in the Department of the Interiors headquarters in Washington
Breaking Camp During
Wartime. circa 1938. Mural commissioned at the Dept.
of Interior, W.A. D.C. Image: Houser family archive.
Despite the initial flux of commissions and shows, there were gaps
in the road to financial stability that called for Allan to travel
in search of work to support his family.
Allan. Steelworker in
L.A circa 1942. Image: Houser family archive.
From 1942 to 1947, Allan moved his family to Los Angeles. During
the war years, there was a demand for construction workers and welders.
Allan found work as a pipefitters assistant. Hed work
a full day shift and then continue working on his art at night.
David Rettig told me of a turning point for Allan that came in
1947. Back in the early 1940s, Allan had carved several small wooden
sculptures. They were his only endeavors in sculptural work to that
Allan Housers first
Pine carvings of Apache Dancers height 9.5". Circa 1941.
Image: Houser family archive.
In 1947, he was contacted by Interior Department officials and
asked if he could sculpt. When Allan said, Sure, they
asked him to submit a proposal to the Haskell Institute in Lawrence,
Kansas, for a monumental sculpture commission. He submitted his
application and underwent the interview process that convinced the
board he could undertake the task. Undaunted by his lack of sculpting
experience in any material, let alone in large stone, Allan created
a beautiful seven-foot-tall marble monument to honor the Native
Americans lost in WWII. This piece was the foundation of his path
toward worldwide recognition.
Allan Houser carving
Comrade in Mourning. circa 1948. Image: Houser
Comrade in Mourning was finished and dedicated in 1949.
Allan took his parents to the dedication ceremony. It was at that
point Sam began to acknowledge and respect his sons choice
to break from family tradition to become an artist.
From 1948 onward, the string of prestigious awards and commissions
gathered momentum. To paraphrase, you might say that the rest
is art history, as Housers work infiltrated the art
world and transformed Native American art from the parochial to
the monumental in myriad ways.
In 1951, he began his teaching career as artist-in-residence at
the Inter-Mountain School in Brigham, Utah. As museums around the
world acquired works for their permanent collections, and gave him
honorable recognition and awards, Allan continued an intense schedule.
He worked hard teaching by day, and dedicated his nights to his
art studio, developing his unique vision of the modernist style
in both representational and abstract works in sculpture and painting.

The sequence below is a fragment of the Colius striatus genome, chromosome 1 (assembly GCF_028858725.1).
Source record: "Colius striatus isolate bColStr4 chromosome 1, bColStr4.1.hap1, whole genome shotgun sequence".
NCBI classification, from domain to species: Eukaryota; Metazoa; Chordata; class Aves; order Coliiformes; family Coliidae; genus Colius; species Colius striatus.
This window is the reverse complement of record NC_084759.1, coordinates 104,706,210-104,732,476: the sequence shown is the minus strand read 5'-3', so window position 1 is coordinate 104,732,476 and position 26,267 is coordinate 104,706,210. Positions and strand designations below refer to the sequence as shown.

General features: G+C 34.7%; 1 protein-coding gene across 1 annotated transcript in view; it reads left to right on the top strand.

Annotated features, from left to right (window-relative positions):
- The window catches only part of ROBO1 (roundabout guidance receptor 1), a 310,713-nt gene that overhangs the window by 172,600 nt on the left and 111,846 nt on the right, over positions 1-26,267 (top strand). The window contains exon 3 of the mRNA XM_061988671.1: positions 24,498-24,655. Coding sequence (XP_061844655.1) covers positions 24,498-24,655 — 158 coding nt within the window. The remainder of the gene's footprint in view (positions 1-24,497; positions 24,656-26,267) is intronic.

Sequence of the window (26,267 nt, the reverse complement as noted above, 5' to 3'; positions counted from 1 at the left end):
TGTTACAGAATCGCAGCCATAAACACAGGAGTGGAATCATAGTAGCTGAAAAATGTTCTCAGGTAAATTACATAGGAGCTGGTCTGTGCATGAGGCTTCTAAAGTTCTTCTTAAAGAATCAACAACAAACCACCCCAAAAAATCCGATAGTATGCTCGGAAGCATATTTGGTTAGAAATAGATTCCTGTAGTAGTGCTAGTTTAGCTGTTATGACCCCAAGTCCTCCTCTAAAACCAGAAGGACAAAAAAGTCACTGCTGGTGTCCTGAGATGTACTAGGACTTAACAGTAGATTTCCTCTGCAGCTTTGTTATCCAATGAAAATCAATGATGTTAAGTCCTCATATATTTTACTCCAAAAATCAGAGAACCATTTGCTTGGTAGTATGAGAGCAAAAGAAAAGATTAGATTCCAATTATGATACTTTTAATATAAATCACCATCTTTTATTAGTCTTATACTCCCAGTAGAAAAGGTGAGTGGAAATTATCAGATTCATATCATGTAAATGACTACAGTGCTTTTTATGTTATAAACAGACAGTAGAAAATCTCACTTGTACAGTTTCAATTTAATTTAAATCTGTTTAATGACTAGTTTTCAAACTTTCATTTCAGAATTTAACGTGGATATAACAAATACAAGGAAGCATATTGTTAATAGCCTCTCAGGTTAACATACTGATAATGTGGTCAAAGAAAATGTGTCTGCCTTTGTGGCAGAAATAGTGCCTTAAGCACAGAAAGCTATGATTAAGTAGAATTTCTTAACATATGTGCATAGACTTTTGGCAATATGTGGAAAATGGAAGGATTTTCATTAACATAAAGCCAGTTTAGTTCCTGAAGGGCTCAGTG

Allan teaching sculpture.
In 1962 the family returned to Santa Fe, where Allan taught painting
and sculpture at the Institute of American Indian Art. He loved
teaching and was very devoted to his art students. His teaching
career spanned 24 years.
Allan [at right] teaching
art students at I.A.I.A. circa 1963.
In 1975, at the age of 61, Allan finally felt it was time to retire
from teaching and focus full-time on his art. For the next 19 years,
he maintained a rigorous schedule practicing his passion, exhibiting
works in museums, and earning prestigious commissions and numerous
national and international awards. During his career, major exhibitions
of his work were presented in Berlin, Paris, Tokyo and Vienna.
Allan working on the
plaster for bronze casting of As Long as the Waters
Flow. circa 1988. Monument was commissioned for the
Oklahoma State Capitol Bldg. Houser family archive.
However well known and well honored Allan became, it never seemed
to change him. David Rettig remembers him as humble, and very
generous with his spirit and time. A soft-spoken man who would offer
you the same attention as hed given the President that hed
just received an award from.
Allan was the first Native
American to receive the nations highest honor for artists.
Awarded National Medal of Arts by President George. H. W.
In 1993, David recalls spending Christmas Dinner with the family.
Allan had a cut on his hand that he received when pulling canvas
off a stone he had been working on. It was particularly slow to
heal and he told David that he didnt feel too good. But he
continued to work. Eight months later, on August 22nd, in his Santa
Fe home, Allan died of cancer. He is survived by four of his sons,
three grandchildren, two great-grandchildren, and his wife Anna
Marie, who celebrates her 103rd year in 2015.
Mr. & Mrs. Houser
Allan maintained his rigorous schedule to the end. In his final
year he completed over forty sculptural works, including the twelve-foot-tall
monumental bronze Unconquered, as well as hundreds of
drawings and sketches.
Bronze, 1994. Allan Houser.
Allan Capron Haozous Houser was devoted to his art and created
a vast, vibrant legacy that lives on.
Allan painting in his
studio. 1994. Image: Houser family archive.
Allans extensive body of work, imbued with his spirit and
that of his Native American ancestry is legendary, and continues
to work as hard as he did, with numerous museum exhibits and shows
each year. The
Allan Houser Gallery celebrated the 100th anniversary of his
birth in 2014, with multiple exhibitions that carry forward into
In the Allan Houser Gallery
Like the Eagle. bronze. Allan Houser Haozous
Were fortunate his teaching career brought him back to Santa
Fe. Today, the Allan
Houser Gallery offers us a close connection to his iconic art
at 125 Lincoln Ave, suite 112. Just steps from the historic Santa
Fe Plaza, the gallery shows a variety of Allans work year-round,
and David Rettig is often there to offer deeper insight into the
man and the artist he knew.
Allan Houser Sculpture
During the summer months, by appointment, you can take a guided
tour of the spectacular sculpture garden at the family property
off Highway 14 (the Turquoise Trail). Call (505) 982-4705.
For more information on Allan Houser go to: http://santafeselection.com/galleries/allan-houser-gallery
References: Allan Houser: An American Master (Chiricahua Apache,
1914 1994) Author: W. Jackson Rushing III. Publisher:
Harry N. Abrams, Inc.